In the late 1780s, a violent pervert prowled the streets of London.
His strange and unique modus operandi was to stab his victims in the buttocks or thighs, all the while assailing them with a stream of filthy language. The women of the capital were understandibly terrified. These attacks occurred from May 1788 onwards. When the Monster (as he had become known) increased his attacks in the first months of 1790, the authorities became under increasing pressure to make an arrest. The problem was the huge variety of victim descriptions of the perpetrator. Short, tall, old, young, thin, stocky, vulgar, gentlemanly: there was hardly any consistency whatsoever.
London insurance magnate John Julius Angerstein put up a reward of £100 for the capture of the Monster resulting in a spate of false citizen’s arrests which simply confused matters further.
Eventually, one of the victims, Anne Porter, identified a man she saw in the street as the Monster and the man was detained and charged. His name was Rhynwick Williams, an unemployed and impecunious artificial-flower maker. At the trial, held at the Old Bailey, much of the evidence against Williams was contradictory or plain false. He had solid alibis for the Anne Porter and other attacks, he was supported by a host of glowing character references and even Angerstein himself was doubtful about his guilt. Despite all of this, Williams was found guilty.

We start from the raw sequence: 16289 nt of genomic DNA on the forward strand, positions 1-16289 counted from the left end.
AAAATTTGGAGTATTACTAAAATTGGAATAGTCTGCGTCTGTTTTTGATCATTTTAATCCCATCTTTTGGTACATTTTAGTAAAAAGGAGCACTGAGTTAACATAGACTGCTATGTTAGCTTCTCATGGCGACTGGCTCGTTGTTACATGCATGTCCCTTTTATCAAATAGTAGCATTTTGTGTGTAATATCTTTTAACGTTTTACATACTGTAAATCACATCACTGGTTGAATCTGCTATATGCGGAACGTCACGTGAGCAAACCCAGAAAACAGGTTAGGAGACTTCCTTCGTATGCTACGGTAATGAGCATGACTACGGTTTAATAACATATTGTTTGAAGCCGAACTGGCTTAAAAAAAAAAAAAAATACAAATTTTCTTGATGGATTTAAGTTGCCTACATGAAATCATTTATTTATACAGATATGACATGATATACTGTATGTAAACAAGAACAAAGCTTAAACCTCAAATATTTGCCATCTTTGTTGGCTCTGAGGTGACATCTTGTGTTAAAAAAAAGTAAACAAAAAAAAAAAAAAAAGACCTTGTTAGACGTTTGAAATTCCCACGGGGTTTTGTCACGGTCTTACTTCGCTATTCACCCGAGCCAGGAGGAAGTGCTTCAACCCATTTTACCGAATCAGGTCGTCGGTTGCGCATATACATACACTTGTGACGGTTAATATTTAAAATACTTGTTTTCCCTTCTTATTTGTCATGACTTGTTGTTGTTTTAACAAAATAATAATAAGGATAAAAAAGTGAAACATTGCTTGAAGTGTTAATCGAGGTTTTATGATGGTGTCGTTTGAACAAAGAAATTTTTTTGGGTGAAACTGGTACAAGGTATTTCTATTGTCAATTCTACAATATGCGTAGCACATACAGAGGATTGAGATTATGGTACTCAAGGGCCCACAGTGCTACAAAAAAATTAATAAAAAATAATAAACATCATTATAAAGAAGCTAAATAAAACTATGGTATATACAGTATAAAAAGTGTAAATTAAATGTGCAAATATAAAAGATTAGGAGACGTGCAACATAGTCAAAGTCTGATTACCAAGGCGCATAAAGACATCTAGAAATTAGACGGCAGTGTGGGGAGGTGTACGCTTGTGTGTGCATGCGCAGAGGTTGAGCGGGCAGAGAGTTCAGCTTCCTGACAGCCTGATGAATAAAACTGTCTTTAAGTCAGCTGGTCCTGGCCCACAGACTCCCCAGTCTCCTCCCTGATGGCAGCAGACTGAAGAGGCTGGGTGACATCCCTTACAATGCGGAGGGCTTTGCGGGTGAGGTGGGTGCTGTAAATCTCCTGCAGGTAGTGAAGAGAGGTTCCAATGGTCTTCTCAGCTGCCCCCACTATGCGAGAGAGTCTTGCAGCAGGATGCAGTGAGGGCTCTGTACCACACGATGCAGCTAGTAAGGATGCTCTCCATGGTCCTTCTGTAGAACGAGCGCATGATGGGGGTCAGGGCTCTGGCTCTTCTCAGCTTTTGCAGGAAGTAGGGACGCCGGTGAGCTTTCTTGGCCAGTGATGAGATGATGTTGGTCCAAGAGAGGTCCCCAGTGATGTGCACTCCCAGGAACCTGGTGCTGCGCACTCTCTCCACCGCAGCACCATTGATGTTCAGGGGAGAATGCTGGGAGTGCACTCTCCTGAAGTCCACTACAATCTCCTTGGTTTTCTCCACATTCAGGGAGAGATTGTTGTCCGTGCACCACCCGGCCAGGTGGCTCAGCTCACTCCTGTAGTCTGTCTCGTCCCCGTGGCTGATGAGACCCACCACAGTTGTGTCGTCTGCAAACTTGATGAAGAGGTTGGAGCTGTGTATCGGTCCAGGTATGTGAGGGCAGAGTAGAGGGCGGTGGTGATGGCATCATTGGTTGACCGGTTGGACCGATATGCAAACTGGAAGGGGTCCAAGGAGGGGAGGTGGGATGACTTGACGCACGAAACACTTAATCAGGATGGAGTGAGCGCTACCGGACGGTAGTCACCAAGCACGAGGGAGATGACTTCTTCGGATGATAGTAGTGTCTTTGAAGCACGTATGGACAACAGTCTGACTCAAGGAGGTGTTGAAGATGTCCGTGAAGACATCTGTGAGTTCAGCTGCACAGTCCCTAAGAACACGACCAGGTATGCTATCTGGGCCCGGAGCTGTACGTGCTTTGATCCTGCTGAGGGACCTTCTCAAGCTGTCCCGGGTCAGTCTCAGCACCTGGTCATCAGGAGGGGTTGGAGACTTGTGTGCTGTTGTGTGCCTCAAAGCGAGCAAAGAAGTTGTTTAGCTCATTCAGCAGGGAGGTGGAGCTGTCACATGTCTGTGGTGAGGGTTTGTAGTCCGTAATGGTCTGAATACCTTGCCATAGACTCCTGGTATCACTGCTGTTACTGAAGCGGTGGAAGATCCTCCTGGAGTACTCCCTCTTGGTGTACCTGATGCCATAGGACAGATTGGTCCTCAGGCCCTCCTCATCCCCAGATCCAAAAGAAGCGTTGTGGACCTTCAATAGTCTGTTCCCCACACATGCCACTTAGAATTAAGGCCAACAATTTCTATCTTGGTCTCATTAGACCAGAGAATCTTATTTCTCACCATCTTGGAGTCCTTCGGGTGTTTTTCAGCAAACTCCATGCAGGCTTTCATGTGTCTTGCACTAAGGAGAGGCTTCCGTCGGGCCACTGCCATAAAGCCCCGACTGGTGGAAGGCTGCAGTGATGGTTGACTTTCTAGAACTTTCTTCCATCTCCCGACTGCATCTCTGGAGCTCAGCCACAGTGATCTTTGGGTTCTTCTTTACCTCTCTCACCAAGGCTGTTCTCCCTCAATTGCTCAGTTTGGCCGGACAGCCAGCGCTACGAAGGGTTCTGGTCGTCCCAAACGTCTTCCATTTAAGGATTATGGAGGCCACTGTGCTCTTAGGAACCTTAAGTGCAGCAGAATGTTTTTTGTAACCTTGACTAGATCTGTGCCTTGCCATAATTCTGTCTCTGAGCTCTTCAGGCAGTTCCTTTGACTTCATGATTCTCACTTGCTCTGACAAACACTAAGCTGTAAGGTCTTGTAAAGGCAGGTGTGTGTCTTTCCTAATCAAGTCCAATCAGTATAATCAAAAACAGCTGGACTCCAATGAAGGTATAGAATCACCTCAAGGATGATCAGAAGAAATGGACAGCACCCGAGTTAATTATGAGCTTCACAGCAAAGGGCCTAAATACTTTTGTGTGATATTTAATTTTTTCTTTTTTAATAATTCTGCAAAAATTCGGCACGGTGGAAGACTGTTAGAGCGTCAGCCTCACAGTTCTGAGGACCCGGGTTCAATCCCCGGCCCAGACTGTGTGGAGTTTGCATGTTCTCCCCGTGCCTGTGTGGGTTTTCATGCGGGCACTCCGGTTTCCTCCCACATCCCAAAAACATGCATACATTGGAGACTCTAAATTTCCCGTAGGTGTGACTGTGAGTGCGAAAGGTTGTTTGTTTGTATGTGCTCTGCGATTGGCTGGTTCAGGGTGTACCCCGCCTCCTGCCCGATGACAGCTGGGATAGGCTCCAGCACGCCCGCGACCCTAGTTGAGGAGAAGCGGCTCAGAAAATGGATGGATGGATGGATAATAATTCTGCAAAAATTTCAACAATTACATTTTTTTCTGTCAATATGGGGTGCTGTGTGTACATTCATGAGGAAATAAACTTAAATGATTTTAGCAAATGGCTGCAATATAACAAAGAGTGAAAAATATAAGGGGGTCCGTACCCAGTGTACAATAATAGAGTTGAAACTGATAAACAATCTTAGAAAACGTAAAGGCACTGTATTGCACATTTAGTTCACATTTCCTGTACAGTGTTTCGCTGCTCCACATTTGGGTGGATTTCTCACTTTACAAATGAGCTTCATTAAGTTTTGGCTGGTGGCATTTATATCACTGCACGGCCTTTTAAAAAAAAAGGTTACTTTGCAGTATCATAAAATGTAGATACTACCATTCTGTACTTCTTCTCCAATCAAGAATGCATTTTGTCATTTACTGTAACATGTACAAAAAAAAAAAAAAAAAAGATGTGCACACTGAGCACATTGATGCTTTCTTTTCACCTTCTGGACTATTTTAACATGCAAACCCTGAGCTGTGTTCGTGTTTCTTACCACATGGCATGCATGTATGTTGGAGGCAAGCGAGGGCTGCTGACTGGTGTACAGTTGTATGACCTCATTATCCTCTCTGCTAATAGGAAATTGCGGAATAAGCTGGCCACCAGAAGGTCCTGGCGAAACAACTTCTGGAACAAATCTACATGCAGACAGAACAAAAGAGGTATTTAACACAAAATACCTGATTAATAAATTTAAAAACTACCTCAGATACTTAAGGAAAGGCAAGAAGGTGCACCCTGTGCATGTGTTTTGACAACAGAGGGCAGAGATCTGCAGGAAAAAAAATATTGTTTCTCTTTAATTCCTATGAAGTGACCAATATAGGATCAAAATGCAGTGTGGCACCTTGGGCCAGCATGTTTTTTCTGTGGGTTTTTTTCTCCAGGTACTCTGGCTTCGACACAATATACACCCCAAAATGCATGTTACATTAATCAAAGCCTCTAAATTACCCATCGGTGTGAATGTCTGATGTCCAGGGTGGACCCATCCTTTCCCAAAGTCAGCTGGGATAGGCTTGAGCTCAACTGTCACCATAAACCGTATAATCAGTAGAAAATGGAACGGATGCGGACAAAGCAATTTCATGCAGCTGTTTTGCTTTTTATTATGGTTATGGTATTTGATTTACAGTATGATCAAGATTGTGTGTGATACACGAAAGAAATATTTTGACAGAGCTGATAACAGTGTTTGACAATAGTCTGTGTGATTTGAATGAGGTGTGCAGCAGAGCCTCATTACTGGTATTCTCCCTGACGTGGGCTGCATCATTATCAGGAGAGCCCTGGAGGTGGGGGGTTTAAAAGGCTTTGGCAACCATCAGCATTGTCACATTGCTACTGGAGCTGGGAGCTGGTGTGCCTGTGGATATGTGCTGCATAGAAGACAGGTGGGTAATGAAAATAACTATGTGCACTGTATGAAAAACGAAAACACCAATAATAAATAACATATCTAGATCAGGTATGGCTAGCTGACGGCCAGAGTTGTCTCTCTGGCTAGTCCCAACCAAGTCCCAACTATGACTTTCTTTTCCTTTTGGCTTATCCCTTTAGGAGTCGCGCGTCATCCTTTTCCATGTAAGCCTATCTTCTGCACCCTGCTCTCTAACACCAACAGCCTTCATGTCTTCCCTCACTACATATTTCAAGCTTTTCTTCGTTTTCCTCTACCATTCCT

But of what? The judge, Sir Francis Buller, could not decide whether the crimes were felonies or misdemeanours, so referred the case to an appeal tribunal which decided that the crimes were misdemeanours. The upshot of this was that Williams had to be re-tried and the same farce was conducted for a second time, with the same result: guilty.
Williams was sentenced to six years in prison at Newgate. It would seem that his stay there was not especially unpleasant. His unsought notoriety meant that he had plenty of visitors and he picked up his trade of making artificial flowers which he was able to sell. The happy ending to this tale is that his girlfriend Elizabeth bore him a son, conceived in the prison. The boy was baptised at St Sepulchre across the road, and after his release in 1796, Williams and Elizabeth were married.
You can read more about the Monster here. A more complete and entertaining account can be found in Newgate, London’s Prototype of Hell by Stephen Halliday, p192-204. There is also a whole book dedicated to this case: The London Monster: A Sanguinary Tale by Jan Bondeson.
Update: I have found several images of Rhynwick Williams, but unfortunately they are in the hands of Getty Images, whose prices start at £34 a pop. So go take a look on their site, here.